With Covid-19, we lived through product shortages throughout 2020, as the public raced to stores to get the last bit of sanitizer and toilet paper. Social media groups kept people apprised when new stock arrived at the local grocery or the big-box stores. Generally, most people helped one another with supplies, as opposed to hoarding products or gouging others reselling the goods at inflated prices.
Through 2021, we continue to experience price increases in our grocery stores (i.e., meats, coffee) and frequently see bare sections on grocery shelves. Truly, the missing food is merely an annoyance and/or “First World” problem; there are plenty of other options to change meal plans based on available food.
Restaurants manage the shortages proactively: menus have restricted “favorites” offerings, which are tied directly to available goods. Not surprisingly, as their doors were re-opened to the public, the menu selections haven’t returned to the original list. For me, I am still grieving the loss of Cheddar’s onion rings and Olive Garden’s stuffed chicken marsala!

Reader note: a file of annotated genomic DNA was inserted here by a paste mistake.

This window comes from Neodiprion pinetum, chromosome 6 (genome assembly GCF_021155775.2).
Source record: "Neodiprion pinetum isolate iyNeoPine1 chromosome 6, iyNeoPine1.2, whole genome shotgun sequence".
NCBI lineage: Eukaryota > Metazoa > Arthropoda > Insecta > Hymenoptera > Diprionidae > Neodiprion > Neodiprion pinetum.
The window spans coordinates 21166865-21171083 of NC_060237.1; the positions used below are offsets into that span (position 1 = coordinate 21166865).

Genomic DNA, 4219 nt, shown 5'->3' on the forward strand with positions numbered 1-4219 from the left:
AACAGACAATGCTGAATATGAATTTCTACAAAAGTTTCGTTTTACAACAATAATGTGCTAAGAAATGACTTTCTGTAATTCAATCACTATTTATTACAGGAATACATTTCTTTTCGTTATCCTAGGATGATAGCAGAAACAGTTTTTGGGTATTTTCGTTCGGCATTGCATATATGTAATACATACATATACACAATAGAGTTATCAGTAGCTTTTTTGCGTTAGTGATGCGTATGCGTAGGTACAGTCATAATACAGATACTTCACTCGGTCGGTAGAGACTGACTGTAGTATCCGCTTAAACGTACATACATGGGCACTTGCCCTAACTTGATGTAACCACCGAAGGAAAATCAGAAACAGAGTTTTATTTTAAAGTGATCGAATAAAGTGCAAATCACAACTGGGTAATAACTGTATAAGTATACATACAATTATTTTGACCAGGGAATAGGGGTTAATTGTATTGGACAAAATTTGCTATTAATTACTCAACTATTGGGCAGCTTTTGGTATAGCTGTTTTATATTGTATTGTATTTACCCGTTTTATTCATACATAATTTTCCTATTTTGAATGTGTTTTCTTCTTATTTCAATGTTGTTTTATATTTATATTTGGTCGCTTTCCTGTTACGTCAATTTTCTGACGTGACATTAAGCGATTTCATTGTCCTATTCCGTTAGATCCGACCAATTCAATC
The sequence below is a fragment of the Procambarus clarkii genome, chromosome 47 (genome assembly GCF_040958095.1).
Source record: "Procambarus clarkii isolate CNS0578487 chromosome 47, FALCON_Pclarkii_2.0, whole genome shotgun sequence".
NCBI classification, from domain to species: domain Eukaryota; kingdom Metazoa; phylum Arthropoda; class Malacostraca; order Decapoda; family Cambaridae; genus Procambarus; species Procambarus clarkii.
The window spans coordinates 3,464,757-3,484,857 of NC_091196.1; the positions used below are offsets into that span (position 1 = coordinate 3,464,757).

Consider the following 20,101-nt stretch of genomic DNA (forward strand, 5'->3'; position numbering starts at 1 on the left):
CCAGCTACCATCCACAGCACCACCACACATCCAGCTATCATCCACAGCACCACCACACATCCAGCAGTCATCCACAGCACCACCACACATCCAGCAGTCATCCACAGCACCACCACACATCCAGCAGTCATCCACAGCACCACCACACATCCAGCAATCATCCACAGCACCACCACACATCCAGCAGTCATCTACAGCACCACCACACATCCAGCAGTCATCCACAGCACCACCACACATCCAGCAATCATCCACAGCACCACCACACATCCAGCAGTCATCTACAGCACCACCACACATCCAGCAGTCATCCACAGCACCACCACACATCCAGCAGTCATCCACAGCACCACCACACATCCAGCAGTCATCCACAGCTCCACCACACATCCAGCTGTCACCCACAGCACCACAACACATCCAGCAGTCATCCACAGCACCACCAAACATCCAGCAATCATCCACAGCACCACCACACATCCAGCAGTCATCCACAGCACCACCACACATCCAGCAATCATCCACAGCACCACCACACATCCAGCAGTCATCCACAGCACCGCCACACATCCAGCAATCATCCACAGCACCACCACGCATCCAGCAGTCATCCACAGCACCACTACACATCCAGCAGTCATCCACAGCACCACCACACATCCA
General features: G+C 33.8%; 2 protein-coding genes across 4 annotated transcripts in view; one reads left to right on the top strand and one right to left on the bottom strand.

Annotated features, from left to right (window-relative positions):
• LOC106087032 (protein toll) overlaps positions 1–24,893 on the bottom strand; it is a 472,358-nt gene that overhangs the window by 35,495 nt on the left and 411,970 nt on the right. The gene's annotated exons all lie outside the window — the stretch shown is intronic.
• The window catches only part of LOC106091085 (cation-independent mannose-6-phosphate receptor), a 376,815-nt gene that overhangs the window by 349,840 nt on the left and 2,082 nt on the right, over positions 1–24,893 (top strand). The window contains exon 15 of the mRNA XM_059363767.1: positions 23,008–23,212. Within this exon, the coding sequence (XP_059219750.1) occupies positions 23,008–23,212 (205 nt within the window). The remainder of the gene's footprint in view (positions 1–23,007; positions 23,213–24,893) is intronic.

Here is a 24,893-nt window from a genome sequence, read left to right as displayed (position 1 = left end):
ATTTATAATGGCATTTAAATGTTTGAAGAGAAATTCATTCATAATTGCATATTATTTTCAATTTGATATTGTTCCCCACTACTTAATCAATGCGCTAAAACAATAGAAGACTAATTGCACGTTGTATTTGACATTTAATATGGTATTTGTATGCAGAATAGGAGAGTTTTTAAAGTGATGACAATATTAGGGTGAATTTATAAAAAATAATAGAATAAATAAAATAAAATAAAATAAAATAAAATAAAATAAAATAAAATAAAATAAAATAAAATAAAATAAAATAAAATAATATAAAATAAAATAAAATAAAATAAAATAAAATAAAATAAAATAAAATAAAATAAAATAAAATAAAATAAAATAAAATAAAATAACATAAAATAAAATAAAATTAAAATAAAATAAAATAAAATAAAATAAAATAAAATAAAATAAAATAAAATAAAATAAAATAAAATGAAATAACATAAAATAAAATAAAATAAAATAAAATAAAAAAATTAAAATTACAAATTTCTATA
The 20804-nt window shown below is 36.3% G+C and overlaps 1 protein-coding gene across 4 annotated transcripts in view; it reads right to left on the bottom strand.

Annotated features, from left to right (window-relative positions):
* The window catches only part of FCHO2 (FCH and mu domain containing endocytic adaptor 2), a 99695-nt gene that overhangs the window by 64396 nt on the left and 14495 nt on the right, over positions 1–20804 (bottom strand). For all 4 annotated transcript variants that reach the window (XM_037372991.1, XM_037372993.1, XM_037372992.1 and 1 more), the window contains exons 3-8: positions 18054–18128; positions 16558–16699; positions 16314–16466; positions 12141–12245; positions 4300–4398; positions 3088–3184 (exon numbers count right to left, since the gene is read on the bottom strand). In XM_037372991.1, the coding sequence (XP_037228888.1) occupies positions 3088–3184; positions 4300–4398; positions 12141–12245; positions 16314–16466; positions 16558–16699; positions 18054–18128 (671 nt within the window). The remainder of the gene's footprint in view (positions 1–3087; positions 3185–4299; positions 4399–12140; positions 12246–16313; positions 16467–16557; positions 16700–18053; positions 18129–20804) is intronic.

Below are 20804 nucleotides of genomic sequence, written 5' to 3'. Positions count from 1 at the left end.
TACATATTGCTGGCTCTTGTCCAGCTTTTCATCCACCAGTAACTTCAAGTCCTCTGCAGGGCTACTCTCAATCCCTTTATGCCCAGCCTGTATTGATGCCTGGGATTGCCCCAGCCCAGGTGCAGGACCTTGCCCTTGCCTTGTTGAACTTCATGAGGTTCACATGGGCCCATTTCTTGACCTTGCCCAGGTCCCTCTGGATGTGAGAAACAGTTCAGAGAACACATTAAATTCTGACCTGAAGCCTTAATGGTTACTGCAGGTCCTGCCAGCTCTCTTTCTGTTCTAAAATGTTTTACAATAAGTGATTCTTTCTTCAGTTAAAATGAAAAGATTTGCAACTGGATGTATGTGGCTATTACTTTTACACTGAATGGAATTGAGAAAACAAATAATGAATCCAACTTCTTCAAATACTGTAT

The shortages have a much more dramatic impact in hospitals and healthcare facilities. Menus are required to meet stringent guidelines and the items listed are expected to be served. Substitutions are incorporated in emergency situations such as damaged/missing products, recalls, unexpected census counts, etc.
Unfortunately, the current reality is daily (and unexpected) shortages/substitution items. When the items are missing, staff is educated on the changes, and menus need to be modified to reduce confusion with patient selections. Nutrition software can assist with making quick & temporary menu substitutions, when possible, or removing unavailable items.
One facility mentioned posting a long list of shortages in the diet office, updated daily. Another interviewed facility reported a problem with getting packaged iced tea. They considered making the tea but staffing shortages and unavailable plastic cups/lids prevented a reasonable workaround. Many supplements and feedings products are either in short supply, or the containers they are packed in are not available.
Substitution items present additional considerations. The new item may not comply with the original item, specifically in terms of allergies, diet compliance, and recipe application. Quick action with nutrition software helps with assigning allergy and diet compliance. To that end, research reports that facilities are retaining all restrictions for the substitution items – to be safe. The items will be realigned to the specific conflicts when back in stock.
We have been lucky to have food & products readily available – almost always. This new world of shortages brings about challenges that test our flexibility and creativity. Congratulations go out to Food & Nutrition departments for their efforts to deliver patient menus/selections!